Anbulla kaadu (My beloved forest): Madhumita Dutta
Thervoy Kandigai Industrial Complex. The Government issued orders alienating 1127 acres of poramboke land in favour of SIPCOT for formation of a new Industrial Complex in Thervoy Kandigai village of Gummidipoondi Taluk, Thiruvallur District. The land development work is in progress now.
From the website of Industries Department, Government of Tamil Nadu
What this “land development work” involves, and the price that will be paid in human and ecological costs is something that MADHUMITA DUTTA encountered recently.
“A forest that was once ours is now private, a land that was once green now stands barren, a forest where we played, where we wandered freely is now fenced, men in uniform now guard the forest which we protected for generations.”
Thervoy Kandigai. A small nondescript village in Gummidipoondi Taluk of Thiruvallur district, 50 kms north of Chennai. Surrounded by dense shrubby forests, natural lakes, rice fields and undulating terrain with misty mountain range of Sathyavedu in Andhra as the back drop. This small dalit village of about 1000 families is in the eye of a storm. A storm that can blow away the dreams of Tamil Nadu government to hand over hundreds of acres of land to French tyre company Michelin, a big ticketed investment worth Rs 4000 crore for the state.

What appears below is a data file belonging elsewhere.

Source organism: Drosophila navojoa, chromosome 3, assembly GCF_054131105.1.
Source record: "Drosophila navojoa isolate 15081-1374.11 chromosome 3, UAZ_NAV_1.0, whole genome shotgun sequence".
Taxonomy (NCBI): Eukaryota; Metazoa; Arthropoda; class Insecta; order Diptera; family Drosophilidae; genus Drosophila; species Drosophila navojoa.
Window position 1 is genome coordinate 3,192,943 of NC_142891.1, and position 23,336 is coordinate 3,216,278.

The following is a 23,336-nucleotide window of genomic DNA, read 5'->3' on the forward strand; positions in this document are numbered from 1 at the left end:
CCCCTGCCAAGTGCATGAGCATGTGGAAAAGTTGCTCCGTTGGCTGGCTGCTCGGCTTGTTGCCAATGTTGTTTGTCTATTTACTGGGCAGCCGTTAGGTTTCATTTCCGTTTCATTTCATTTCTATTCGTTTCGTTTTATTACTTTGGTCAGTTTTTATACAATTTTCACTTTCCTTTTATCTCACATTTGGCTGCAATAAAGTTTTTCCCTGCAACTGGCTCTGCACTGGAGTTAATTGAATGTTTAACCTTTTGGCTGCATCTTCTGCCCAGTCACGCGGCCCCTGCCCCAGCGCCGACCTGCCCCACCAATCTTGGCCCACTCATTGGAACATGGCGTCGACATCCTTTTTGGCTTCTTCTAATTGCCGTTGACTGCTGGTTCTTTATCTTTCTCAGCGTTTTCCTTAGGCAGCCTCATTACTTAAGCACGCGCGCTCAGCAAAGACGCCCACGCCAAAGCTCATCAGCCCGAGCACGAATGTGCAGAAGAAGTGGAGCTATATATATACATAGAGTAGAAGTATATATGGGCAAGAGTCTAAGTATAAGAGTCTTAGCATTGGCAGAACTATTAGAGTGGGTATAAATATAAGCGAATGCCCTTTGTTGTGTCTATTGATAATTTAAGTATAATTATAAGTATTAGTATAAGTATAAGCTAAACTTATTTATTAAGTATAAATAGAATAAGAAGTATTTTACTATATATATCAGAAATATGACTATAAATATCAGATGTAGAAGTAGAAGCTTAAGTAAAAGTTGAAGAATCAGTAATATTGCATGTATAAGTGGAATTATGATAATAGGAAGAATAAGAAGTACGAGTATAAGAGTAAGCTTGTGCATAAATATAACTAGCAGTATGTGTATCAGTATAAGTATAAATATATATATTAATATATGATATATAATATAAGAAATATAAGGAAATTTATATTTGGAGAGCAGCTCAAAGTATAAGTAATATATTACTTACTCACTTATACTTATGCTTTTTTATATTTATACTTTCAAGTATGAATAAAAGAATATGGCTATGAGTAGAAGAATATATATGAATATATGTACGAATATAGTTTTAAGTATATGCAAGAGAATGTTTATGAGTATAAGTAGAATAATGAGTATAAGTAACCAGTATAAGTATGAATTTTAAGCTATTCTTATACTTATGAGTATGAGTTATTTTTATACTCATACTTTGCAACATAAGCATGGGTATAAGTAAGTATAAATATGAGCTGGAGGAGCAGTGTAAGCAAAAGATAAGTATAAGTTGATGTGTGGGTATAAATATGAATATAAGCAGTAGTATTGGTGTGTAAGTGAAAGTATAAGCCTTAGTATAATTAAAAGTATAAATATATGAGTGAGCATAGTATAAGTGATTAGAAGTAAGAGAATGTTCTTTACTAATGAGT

Since 2007, when the villagers first heard that their grazing land (meikkal poromboke) of over 1000 acres which for over a hundred years has been part of their life and livelihood would be taken away by State Industrial Promotion Corporation of Tamil Nadu (SIPCOT), this little self sufficient dalit village has been up in arms protesting the alienation of their grazing land.
Numerous protests, petitions, gram sabha resolutions, official meetings were met with the stubborn determination of the TN govt’s plans to go ahead with acquiring the land and at times with repressive police actions. In 2009, 61 villagers were arrested and jailed for protesting. In 2009 villagers went to meet the then industries secretary MF Farooqui, who over a plate of roasted cashew and burfis in his plush secretariat office explained to them fruits of industrialisation. When Farooqui promised roads, schools and primary health center, the villagers retorted by saying that the elected government was duty bound to deliver these basic facilities to people. Their grazing land need not be taken for the government to deliver ‘welfare schemes’! One might argue that precisely for delivery of such ‘welfare’ measures the state needs investments. But one wonders what logic prevails when the state destroys already existing sources of natural livelihood and sustenance for thousands of families to industrialise so that it can provide ‘welfare’ to the same people.